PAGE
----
• This is the first study on species-loss from a partially flooded cave
  • We estimated the effects of area lost for cave invertebrates through the species-area equation
  • As expected the community showed a drastic richness reduction after losing area
  • High temporal beta diversity occurs when comparing the community before and after the inundation
  • The study highlighted that area loss resulted in a drastic reduction of cave richness


Subterranean environments are poorly known regarding many ecological aspects, such as community structure and its response to different disturbances. To estimate the effects of ground area lost in a limestone cave community in Southeastern Brazil, the invertebrate fauna was sampled before 76% of the cave floor was submerged by the filling of a hydroeletric power plant reservoir. Then, a 2-year monitoring was conducted. A species-area curve based on empiric data was constructed and the z-value of the species-area equation was calculated, what allowed estimating the expected cave richness after flooding comparing with data obtained during the monitoring. The results support the species-area relationship hypothesis; the cave community showed a drastic reduction of richness after losing area. Furthermore, it was also possible to estimate the species richness using the species-area equation. Moreover, the cave community showed a high temporal beta diversity when comparing the community sampled before and after the inundation; this pattern becomed less pronunciated over time. A high z-value (z = 0.58) was found for the cave species-area equation, indicating that subterranean communities are even more damaged by area loss than other environments probably due to the reduced mobility of cave invertebrates and the physical isolation of this environment. The present study highlighted that area loss resulted in a drastic reduction of cave richness. Additionally, it became evident that whenever possible studies should consider the original condition of a cave community and their responses after disturbances. Such strategy is critically important for conservation purposes.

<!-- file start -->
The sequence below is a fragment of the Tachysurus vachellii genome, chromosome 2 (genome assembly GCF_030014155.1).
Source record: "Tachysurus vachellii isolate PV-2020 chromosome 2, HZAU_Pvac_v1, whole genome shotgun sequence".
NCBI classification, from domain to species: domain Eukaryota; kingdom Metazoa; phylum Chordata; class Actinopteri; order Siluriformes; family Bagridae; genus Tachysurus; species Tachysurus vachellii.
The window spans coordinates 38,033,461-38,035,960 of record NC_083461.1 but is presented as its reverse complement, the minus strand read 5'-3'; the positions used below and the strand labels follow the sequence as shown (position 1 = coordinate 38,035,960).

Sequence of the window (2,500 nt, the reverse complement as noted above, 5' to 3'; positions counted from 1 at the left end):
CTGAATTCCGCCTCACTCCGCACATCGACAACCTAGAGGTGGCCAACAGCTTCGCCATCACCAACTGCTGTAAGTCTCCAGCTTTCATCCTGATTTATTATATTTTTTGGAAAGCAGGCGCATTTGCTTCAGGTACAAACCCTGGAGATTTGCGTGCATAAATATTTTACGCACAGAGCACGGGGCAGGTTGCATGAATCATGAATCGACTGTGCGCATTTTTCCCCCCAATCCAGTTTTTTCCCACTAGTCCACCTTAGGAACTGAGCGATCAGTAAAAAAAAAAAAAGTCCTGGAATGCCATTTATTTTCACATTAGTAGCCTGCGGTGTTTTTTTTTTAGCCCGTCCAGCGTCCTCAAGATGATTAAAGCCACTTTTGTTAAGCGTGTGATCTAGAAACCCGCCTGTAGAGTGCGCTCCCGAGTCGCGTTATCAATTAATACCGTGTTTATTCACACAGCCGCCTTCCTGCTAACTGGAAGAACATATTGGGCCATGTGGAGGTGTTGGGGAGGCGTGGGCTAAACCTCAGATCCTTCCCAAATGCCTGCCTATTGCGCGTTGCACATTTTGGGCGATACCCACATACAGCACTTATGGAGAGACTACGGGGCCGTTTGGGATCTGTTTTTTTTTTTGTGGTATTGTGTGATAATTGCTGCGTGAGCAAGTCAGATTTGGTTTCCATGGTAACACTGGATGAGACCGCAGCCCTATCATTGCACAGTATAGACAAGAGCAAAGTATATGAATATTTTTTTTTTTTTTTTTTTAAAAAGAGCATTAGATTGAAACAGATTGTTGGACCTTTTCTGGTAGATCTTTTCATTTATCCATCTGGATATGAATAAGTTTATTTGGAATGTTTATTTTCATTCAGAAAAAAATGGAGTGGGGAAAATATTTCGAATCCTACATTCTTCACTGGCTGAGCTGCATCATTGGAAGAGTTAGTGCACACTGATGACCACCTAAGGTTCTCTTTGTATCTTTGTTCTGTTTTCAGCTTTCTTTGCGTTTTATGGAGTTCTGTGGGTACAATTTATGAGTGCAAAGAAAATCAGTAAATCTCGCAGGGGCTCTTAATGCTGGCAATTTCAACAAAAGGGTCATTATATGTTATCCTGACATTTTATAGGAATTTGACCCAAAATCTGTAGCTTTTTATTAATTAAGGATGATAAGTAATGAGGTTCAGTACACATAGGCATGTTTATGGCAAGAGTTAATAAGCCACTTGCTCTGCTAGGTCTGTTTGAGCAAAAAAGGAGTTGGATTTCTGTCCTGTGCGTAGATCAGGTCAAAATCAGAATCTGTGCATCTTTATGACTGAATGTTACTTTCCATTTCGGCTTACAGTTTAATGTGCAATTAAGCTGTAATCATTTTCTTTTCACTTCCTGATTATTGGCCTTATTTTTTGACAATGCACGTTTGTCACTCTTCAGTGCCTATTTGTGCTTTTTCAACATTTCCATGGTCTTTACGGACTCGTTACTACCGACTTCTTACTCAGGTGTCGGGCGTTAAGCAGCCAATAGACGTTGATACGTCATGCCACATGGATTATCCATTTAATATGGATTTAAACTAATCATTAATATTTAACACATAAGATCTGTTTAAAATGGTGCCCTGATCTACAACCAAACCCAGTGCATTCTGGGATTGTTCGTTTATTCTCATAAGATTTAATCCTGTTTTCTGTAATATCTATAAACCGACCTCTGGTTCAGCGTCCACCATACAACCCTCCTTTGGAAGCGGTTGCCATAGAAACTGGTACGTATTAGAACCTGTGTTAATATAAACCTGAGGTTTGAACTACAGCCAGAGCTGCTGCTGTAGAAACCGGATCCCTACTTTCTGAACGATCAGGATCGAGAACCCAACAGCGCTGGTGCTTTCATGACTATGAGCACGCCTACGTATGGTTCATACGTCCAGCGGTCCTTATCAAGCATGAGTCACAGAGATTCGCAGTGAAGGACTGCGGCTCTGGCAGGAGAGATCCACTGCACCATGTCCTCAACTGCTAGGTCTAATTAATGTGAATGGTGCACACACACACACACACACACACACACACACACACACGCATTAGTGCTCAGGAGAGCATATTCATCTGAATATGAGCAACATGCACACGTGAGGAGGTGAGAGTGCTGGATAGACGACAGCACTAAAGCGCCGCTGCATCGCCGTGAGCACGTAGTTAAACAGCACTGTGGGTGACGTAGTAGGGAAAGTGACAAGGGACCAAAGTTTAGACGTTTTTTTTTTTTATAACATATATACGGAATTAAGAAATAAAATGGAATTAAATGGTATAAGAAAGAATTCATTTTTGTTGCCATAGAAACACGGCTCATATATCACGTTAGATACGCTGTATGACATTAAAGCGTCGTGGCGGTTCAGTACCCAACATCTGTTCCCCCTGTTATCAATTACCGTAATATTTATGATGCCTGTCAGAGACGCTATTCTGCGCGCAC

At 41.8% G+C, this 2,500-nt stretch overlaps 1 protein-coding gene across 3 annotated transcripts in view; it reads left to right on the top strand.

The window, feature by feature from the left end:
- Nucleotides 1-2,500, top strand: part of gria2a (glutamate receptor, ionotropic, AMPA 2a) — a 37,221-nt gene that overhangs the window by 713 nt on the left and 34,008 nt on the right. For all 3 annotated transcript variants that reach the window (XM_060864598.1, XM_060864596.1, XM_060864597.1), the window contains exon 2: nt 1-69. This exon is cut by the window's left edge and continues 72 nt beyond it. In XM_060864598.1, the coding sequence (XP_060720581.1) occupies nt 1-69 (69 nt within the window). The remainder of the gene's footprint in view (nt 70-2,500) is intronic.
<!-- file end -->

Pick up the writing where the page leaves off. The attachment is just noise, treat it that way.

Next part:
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Creative Commons License
This work is licensed under a Creative Commons Attribution-Noncommercial 4.0 License

Appendix 1.pdf (82 kB)
Appendix 1